They Do What They Do And I Do What I Do

“When I was in graduate school I had done some public things, but they were unsuccessful. They didn’t mean anything, they were abstract. I started writing on my paintings, but that didn’t work either. So when I came to New York the painting fell away and the writing became dominant. I then figured out how to take this writing public – I thought posters would be appropriate. It made sense as a public project.”

“I came to language because I wanted to be explicit about things, but didn’t want to be a social realist painter. I had been an abstract painter and that was the painting that I loved, and that I could do. It’s not that I thought that one was better than the other, but for some reason I couldn’t become a figurative painter. I wanted to be explicit about things, and it became clear that the only other way for me to do it was to use language. People can understand you when you say or write something.”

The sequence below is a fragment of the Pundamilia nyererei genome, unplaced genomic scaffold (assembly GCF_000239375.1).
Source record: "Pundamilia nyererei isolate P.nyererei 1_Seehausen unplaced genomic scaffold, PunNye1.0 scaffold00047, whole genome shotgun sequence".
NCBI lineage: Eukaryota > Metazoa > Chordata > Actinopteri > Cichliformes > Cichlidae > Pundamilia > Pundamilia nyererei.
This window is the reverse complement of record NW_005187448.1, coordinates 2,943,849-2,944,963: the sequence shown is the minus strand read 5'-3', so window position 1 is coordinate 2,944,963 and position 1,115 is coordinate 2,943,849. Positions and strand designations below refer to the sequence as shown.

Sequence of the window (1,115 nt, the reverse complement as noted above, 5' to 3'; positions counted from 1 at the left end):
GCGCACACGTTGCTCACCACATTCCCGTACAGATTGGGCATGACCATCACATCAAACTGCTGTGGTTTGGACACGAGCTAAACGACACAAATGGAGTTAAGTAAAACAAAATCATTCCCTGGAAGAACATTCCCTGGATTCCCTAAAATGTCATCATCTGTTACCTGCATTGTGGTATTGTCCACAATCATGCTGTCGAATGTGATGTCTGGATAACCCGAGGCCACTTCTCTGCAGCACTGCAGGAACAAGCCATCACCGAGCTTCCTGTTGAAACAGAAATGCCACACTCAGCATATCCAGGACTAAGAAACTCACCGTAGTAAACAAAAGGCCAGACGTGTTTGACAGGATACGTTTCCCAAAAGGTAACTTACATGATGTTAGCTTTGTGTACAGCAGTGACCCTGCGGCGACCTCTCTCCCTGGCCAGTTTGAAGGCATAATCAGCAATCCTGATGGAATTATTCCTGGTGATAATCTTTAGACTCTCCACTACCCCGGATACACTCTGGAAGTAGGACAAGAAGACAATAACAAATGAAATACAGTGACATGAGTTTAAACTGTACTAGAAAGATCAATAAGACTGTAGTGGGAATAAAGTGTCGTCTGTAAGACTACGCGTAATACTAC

“I sometimes am criticized for not being a great writer, which I think is legitimate. My writing can use improvement, and if the criticism is sincere, it’s helpful to me. But what is not useful is when there’s some silly competitiveness from people who write for a living and find it inappropriate or unseemly that I write. They do what they do and I do what I do.”

Jenny Holzer

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